A view from the inside
But the president fell short of the ambitious goals he set in the 1992 campaign, his former secretary of labor says in a new memoir. Instead of pumping billions into job training, financial aid for college students, and other education programs, Mr. Clinton became obsessed with cutting the federal budget deficit, according to Robert B. Reich, who resigned as labor secretary earlier this year.
The deficit fixation started as soon as Mr. Clinton took office in 1993 and continued through a re-election campaign in which school uniforms got more mention than the need to raise workers' skills, Mr. Reich writes in Locked in the Cabinet, a compilation of his journals from 1992 through 1996.
After Mr. Clinton's first State of the Union Address, in which he outlined his deficit-cutting plan, Mr. Reich writes that he wanted to tell reporters: "Frankly, I was disappointed--he should have spoken of the importance of increasing both private and public investment." Instead, he offered noncommittal assessments such as: "He laid out his agenda in no uncertain terms--a bold view of what this nation can accomplish."
Mr. Reich's book notes his repeated disappointments with the president's first-term. But sometimes the labor secretary's ideas swayed Mr. Clinton.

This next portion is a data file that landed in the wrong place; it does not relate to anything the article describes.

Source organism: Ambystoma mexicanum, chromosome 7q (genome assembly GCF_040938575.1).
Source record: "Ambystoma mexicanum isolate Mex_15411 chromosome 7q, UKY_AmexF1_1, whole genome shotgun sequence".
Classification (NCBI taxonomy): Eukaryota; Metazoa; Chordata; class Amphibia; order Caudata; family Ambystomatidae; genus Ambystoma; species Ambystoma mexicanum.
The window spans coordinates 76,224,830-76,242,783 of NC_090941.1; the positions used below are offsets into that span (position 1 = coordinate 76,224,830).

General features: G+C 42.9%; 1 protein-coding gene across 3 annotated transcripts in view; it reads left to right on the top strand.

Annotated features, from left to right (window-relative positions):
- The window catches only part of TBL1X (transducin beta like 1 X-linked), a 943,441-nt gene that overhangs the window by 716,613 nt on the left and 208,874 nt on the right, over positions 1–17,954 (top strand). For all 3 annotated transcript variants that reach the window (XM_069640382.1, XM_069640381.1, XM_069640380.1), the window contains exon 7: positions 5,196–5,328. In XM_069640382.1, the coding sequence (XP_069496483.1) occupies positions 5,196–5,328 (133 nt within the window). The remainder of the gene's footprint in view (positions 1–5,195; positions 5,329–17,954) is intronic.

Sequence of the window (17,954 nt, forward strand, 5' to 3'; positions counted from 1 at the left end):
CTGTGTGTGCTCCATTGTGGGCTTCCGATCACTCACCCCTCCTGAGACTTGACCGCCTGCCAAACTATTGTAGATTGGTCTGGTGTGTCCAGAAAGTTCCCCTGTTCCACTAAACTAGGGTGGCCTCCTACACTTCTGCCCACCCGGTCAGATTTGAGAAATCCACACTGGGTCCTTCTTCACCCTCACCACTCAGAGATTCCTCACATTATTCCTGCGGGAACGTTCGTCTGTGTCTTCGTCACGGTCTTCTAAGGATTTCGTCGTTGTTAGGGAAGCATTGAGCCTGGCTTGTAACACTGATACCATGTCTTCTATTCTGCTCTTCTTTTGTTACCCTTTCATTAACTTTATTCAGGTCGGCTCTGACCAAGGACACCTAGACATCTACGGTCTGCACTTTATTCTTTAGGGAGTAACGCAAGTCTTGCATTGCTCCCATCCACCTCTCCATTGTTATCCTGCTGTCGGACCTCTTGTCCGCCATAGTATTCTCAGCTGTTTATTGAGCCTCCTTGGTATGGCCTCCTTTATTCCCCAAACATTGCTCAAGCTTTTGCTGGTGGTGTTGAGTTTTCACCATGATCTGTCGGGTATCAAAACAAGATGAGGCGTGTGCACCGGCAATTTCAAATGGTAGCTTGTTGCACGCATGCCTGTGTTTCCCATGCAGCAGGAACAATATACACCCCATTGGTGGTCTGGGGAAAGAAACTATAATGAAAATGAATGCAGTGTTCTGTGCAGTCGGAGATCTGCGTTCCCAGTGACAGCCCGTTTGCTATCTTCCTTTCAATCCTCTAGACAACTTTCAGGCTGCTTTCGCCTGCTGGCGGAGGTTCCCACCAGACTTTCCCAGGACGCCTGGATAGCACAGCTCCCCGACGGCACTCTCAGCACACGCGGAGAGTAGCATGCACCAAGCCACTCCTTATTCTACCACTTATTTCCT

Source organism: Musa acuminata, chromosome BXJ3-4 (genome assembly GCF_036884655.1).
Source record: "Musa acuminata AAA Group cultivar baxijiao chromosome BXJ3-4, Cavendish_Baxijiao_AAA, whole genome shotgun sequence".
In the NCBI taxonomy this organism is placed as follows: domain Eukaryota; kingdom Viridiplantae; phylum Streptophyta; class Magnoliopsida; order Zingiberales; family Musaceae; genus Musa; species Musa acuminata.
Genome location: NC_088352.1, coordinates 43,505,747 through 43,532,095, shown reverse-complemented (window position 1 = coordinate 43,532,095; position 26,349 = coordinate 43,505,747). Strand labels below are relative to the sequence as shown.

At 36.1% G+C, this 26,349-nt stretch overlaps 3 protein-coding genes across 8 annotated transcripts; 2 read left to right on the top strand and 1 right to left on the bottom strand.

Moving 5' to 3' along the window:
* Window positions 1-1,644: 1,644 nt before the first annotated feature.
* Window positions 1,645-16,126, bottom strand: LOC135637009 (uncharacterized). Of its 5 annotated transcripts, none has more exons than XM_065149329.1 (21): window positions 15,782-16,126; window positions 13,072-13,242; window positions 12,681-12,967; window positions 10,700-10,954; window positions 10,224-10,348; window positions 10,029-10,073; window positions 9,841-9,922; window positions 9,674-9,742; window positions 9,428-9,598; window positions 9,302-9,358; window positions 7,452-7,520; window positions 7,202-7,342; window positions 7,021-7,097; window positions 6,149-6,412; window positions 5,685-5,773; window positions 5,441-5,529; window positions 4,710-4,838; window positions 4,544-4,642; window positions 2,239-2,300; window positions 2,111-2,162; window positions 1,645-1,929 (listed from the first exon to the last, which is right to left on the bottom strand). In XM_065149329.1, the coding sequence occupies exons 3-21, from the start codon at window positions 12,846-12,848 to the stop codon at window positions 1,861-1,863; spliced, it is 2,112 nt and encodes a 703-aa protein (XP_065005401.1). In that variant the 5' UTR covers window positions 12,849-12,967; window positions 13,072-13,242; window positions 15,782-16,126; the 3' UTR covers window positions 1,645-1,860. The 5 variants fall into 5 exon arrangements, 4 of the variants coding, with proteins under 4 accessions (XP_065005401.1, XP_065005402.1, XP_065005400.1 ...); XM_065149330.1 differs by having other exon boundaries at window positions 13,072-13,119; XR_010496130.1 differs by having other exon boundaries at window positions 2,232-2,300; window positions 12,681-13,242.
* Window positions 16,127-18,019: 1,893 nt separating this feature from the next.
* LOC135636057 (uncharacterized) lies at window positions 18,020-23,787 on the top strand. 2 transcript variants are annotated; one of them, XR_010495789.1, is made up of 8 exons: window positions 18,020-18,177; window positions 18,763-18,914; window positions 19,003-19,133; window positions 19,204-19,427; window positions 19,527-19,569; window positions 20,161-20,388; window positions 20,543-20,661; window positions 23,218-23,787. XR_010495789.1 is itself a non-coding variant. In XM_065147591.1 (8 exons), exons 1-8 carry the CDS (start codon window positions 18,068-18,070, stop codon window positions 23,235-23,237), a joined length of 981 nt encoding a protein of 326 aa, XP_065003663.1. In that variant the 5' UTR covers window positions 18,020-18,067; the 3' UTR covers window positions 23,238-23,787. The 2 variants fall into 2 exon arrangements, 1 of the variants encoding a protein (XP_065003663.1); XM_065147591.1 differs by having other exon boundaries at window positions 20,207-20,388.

In 1994, Mr. Clinton first proposed creating a tax deduction for college-tuition expenses and job-training costs, an idea Mr. Reich pushed on him. The proposal landed in the balanced-budget agreement the president struck with congressional Republicans this month. The Clinton administration also fought hard last summer to raise the minimum wage, one of Mr. Reich's top priorities.
But that was not enough to satisfy the labor secretary, now university professor of social and economic policy at Brandeis University in Waltham, Mass.
"You can't possibly deliver education and job skills on the scale they're needed, and you won't be able to do much of anything else" if balancing the budget remains the top priority, Mr. Reich told Mr. Clinton in a cordial, but awkward, farewell in December.
--DAVID J. HOFF email@example.com